9V Step-Up Voltage Regulator U3V50F9 Pololu
9V Step-Up Voltage Regulator U3V50F9 Pololu
These boost (step-up) voltage regulators generate higher output voltages from input voltages as low as 2.9 V. They are switching regulators (also called switched-mode power supplies (SMPS) or DC-to-DC converters) and have a typical efficiency between 80% to 95%. The available output current is a function of the input voltage, output voltage, and efficiency (see the Typical Efficiency and Output Current section below), but the input current can typically be as high as 5 A.
The U3V50x regulator family also includes two adjustable-output versions: the U3V50ALV offers an output range of 4 V to 12 V and the U3V50AHVoffers an output range of 9 V to 30 V. The different versions of the board all look very similar, so the bottom silkscreen includes a blank space where you can add your own distinguishing marks or labels.
The no-load quiescent current depends on the difference between the input and the output voltage. When the two are close, the quiescent current can be less then a milliamp (e.g. 0.6 mA with 5 V in and 6 V out); when the two are far apart, it might be in the tens of milliamps (e.g. 24 mA with 3 V in and 24 V out). The ENABLE pin can be used to put the board in a low-power state that reduces the quiescent current to approximately 20 µA per volt on VIN.
This regulator has built-in reverse-voltage protection, over-current protection, thermal shutdown (which typically activates at 165°C), and an under-voltage lockout that causes the regulator to turn off when the input voltage is below 2.5 V (typical).
Using the regulator
This boost regulator has four connections: input voltage (VIN), ground (GND), and output voltage (VOUT), and ENABLE.
The input voltage, VIN, must be at least 2.9 V and should not exceed the output voltage, VOUT. (If VIN is higher than VOUT, the higher input voltage will show up on the output, which is potentially dangerous for your connected load and could also damage the regulator.)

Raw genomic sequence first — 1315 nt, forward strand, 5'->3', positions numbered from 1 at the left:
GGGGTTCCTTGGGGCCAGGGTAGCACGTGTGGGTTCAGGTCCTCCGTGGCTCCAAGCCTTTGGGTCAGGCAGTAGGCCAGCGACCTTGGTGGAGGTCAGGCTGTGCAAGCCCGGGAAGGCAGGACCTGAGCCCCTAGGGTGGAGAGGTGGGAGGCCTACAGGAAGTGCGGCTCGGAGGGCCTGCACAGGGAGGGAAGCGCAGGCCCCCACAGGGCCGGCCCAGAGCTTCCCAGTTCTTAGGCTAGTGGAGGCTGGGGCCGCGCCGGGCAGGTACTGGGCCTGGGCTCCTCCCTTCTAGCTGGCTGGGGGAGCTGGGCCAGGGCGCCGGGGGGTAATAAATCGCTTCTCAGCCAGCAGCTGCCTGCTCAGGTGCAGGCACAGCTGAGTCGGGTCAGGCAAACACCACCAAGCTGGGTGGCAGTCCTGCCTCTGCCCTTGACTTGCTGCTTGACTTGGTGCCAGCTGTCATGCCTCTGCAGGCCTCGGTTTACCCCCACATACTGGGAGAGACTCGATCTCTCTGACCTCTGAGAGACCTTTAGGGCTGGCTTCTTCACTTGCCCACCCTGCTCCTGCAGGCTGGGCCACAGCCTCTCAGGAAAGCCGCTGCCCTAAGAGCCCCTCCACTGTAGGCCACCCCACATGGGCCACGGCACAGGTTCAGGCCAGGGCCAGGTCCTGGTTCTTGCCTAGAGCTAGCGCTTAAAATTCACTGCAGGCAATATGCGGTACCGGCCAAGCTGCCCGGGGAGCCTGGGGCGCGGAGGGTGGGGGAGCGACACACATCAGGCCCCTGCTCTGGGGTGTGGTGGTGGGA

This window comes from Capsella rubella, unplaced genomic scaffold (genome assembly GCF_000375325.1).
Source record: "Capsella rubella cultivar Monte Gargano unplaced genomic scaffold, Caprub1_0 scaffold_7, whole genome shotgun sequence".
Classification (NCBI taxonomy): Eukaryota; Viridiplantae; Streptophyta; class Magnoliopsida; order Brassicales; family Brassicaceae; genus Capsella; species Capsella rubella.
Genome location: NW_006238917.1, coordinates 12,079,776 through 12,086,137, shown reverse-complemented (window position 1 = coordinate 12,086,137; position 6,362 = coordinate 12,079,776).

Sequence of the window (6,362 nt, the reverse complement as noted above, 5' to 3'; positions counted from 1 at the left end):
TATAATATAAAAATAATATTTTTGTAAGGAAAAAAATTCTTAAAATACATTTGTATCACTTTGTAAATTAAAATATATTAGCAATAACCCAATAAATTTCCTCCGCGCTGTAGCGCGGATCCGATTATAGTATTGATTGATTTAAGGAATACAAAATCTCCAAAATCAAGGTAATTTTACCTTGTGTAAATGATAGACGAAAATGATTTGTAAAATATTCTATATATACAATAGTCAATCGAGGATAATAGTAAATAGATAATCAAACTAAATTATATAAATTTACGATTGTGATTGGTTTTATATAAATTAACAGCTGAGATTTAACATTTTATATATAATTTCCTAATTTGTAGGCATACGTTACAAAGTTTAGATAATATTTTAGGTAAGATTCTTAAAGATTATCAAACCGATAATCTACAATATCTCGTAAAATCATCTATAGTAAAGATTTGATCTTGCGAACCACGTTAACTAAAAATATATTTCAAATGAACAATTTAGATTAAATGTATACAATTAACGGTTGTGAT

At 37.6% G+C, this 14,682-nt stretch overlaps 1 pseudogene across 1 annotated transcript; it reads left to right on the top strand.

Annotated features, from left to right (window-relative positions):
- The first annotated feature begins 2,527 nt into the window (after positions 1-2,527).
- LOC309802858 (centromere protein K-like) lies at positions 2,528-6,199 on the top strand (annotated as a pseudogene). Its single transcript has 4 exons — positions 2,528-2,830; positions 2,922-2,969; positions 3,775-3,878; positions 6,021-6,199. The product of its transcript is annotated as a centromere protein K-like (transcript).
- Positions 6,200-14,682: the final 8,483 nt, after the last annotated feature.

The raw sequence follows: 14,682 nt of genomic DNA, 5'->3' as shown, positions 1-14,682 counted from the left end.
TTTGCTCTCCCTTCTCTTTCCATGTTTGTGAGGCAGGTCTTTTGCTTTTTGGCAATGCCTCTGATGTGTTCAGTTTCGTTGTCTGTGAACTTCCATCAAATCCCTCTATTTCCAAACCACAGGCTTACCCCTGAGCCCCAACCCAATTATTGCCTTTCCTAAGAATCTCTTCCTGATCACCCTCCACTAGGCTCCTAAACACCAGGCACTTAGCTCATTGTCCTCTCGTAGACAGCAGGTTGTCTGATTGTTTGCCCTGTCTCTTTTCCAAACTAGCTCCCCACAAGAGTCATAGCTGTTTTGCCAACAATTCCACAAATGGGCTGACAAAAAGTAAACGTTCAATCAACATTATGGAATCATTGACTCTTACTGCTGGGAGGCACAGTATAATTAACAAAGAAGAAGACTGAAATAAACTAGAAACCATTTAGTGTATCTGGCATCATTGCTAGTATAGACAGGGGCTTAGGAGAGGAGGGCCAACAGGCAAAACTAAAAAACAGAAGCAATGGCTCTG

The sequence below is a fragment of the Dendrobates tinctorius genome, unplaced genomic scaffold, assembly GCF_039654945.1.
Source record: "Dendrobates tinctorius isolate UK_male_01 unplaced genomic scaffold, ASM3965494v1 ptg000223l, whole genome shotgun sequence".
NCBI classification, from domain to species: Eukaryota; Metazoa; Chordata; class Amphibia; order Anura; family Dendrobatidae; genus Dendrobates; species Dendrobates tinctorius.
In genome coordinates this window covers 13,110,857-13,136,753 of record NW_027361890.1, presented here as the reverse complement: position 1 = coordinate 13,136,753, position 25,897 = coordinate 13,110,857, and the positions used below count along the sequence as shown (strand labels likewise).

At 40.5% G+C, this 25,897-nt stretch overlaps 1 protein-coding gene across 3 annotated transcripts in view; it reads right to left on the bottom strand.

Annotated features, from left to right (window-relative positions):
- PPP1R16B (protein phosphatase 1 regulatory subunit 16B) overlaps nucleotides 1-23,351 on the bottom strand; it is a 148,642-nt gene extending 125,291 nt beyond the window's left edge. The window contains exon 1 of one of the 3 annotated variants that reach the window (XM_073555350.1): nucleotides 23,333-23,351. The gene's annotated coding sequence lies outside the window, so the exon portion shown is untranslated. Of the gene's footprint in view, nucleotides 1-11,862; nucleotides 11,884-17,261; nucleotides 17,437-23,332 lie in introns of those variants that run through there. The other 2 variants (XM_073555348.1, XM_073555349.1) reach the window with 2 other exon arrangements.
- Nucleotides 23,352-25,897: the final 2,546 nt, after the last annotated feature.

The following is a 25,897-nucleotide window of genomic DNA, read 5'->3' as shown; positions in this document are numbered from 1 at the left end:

The regulator is enabled by default: a 100 kΩ pull-up resistor on the board connects the ENABLE pin to reverse-protected VIN. The ENABLE pin can be driven low (under 0.7 V) to put the board into a low-power state. The quiescent current draw in this sleep mode is dominated by the current in the pull-up resistor from ENABLE to VIN and by the reverse-voltage protection circuit, which will draw between 10 µA and 20 µA per volt on VIN when ENABLE is held low. If you do not need this feature, you should leave the ENABLE pin disconnected. Note that like most boost regulators, the input power will pass through to the output when the board is disabled, so the ENABLE pin cannot be used to turn off power to the load.
The connections are labeled on the back side of the PCB, and the board offers several options for making electrical connections. The eight smaller through-holes on the ends of the board are arranged with a 0.1″ spacing for compatibility with solderless breadboards, connectors, and other prototyping arrangements that use a 0.1″ grid; you can solder pieces of the included 9×1 straight male header strip into these smaller holes. Alternatively, you can solder the included 2-pin 5mm-pitch terminal blocks to the two pairs of larger holes on the ends of the board. For the most compact installation, you can solder wires directly to the board.
Note that this regulator has a thick PCB (0.093″), so terminal block and header pins will not protrude as far through the holes as they would with typical 0.062″-thick PCBs.
Pololu step-up voltage regulator U3V50x with included terminal blocks installed, side view.
The board has two mounting holes intended for #2 or M2 screws. The mounting holes are at opposite corners of the board, separated by 1.7″ horizontally and 0.4″ vertically.
Typical efficiency and output current
The efficiency of a voltage regulator, defined as (Power out)/(Power in), is an important measure of its performance, especially when battery life or heat are concerns. As shown in the graphs below, these switching regulators have an efficiency of 80% to 95% for most combinations of input voltage, output voltage, and load.
The maximum achievable output current is approximately proportional to the ratio of the input voltage to the output voltage. If the input current exceeds the 5 A switch current limit, the output voltage will begin to drop. Additionally, the maximum output current can depend on other factors, including the ambient temperature, air flow, and heat sinking.